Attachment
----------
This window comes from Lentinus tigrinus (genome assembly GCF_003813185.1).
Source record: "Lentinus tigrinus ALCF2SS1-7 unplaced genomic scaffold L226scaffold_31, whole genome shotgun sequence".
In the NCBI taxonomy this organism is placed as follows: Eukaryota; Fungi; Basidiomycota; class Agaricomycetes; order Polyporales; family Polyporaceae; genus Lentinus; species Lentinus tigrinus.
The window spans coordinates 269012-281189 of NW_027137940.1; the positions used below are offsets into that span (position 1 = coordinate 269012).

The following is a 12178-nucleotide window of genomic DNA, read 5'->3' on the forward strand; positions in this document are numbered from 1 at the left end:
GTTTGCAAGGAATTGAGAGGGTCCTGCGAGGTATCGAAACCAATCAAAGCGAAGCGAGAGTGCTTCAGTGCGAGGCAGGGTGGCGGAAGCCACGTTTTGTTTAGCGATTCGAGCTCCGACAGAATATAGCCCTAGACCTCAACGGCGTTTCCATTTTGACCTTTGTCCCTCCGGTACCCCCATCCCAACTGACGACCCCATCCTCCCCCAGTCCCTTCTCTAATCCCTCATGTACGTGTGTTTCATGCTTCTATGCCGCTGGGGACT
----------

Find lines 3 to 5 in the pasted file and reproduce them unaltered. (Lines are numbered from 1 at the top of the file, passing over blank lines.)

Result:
In the NCBI taxonomy this organism is placed as follows: Eukaryota; Fungi; Basidiomycota; class Agaricomycetes; order Polyporales; family Polyporaceae; genus Lentinus; species Lentinus tigrinus.
The window spans coordinates 269012-281189 of NW_027137940.1; the positions used below are offsets into that span (position 1 = coordinate 269012).

The following is a 12178-nucleotide window of genomic DNA, read 5'->3' on the forward strand; positions in this document are numbered from 1 at the left end: